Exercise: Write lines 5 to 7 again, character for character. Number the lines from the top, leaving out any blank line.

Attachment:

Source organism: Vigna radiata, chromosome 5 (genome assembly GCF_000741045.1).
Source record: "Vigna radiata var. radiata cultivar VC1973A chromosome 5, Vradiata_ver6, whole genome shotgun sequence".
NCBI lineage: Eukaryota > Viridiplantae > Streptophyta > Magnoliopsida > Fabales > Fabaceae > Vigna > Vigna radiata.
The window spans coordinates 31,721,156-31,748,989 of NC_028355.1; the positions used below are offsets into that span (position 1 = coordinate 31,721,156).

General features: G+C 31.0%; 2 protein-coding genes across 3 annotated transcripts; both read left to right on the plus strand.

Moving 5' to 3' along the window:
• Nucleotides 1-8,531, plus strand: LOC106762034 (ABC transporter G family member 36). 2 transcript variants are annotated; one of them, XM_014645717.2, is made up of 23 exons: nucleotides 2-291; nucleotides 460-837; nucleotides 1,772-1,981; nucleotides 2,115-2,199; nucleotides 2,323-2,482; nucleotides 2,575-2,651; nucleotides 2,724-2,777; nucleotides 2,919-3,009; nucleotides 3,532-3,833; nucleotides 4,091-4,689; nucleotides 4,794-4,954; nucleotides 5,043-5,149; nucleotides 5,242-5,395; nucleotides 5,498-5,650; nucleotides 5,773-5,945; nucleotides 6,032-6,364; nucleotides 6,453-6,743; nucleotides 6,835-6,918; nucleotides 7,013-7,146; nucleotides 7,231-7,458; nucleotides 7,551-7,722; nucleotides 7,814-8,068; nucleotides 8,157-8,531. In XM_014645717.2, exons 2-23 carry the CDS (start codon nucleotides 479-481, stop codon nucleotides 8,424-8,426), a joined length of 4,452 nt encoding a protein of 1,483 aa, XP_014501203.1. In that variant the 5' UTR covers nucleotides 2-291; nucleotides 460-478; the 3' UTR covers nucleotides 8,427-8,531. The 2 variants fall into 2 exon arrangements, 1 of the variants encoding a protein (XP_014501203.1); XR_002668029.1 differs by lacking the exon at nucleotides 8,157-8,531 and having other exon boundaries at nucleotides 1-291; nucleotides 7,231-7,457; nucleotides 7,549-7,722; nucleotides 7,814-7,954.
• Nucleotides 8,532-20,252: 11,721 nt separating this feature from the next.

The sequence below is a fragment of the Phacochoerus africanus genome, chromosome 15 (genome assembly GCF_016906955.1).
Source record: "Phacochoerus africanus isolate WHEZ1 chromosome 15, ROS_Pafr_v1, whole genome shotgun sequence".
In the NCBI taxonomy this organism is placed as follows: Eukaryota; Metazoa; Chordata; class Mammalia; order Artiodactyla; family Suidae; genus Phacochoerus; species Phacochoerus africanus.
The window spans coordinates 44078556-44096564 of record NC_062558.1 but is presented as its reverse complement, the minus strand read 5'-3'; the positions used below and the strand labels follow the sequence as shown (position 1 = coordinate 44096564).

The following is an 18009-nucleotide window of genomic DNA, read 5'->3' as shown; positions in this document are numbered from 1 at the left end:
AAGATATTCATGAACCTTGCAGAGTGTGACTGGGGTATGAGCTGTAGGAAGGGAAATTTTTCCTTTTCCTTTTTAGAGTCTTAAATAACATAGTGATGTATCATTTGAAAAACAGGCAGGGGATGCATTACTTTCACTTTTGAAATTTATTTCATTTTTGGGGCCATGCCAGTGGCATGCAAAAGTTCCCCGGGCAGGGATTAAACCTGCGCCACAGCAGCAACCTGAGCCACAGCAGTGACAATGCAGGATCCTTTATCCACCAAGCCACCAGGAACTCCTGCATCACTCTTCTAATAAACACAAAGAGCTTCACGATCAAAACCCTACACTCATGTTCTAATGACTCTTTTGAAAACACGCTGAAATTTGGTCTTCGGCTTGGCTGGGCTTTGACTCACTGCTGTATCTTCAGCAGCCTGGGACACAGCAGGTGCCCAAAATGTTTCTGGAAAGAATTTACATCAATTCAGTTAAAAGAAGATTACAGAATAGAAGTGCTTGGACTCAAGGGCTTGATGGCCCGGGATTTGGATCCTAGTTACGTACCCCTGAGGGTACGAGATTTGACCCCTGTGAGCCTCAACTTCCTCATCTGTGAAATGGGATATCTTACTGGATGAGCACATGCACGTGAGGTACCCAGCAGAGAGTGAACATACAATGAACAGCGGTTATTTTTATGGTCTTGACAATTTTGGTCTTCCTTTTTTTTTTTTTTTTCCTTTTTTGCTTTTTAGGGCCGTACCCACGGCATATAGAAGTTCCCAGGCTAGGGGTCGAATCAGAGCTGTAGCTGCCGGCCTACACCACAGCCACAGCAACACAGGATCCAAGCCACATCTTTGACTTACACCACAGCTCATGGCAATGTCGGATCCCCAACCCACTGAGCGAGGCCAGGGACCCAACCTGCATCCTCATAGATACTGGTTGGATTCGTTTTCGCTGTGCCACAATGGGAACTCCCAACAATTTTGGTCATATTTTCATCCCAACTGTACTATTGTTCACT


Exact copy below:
General features: G+C 31.0%; 2 protein-coding genes across 3 annotated transcripts; both read left to right on the plus strand.

Moving 5' to 3' along the window:
• Nucleotides 1-8,531, plus strand: LOC106762034 (ABC transporter G family member 36). 2 transcript variants are annotated; one of them, XM_014645717.2, is made up of 23 exons: nucleotides 2-291; nucleotides 460-837; nucleotides 1,772-1,981; nucleotides 2,115-2,199; nucleotides 2,323-2,482; nucleotides 2,575-2,651; nucleotides 2,724-2,777; nucleotides 2,919-3,009; nucleotides 3,532-3,833; nucleotides 4,091-4,689; nucleotides 4,794-4,954; nucleotides 5,043-5,149; nucleotides 5,242-5,395; nucleotides 5,498-5,650; nucleotides 5,773-5,945; nucleotides 6,032-6,364; nucleotides 6,453-6,743; nucleotides 6,835-6,918; nucleotides 7,013-7,146; nucleotides 7,231-7,458; nucleotides 7,551-7,722; nucleotides 7,814-8,068; nucleotides 8,157-8,531. In XM_014645717.2, exons 2-23 carry the CDS (start codon nucleotides 479-481, stop codon nucleotides 8,424-8,426), a joined length of 4,452 nt encoding a protein of 1,483 aa, XP_014501203.1. In that variant the 5' UTR covers nucleotides 2-291; nucleotides 460-478; the 3' UTR covers nucleotides 8,427-8,531. The 2 variants fall into 2 exon arrangements, 1 of the variants encoding a protein (XP_014501203.1); XR_002668029.1 differs by lacking the exon at nucleotides 8,157-8,531 and having other exon boundaries at nucleotides 1-291; nucleotides 7,231-7,457; nucleotides 7,549-7,722; nucleotides 7,814-7,954.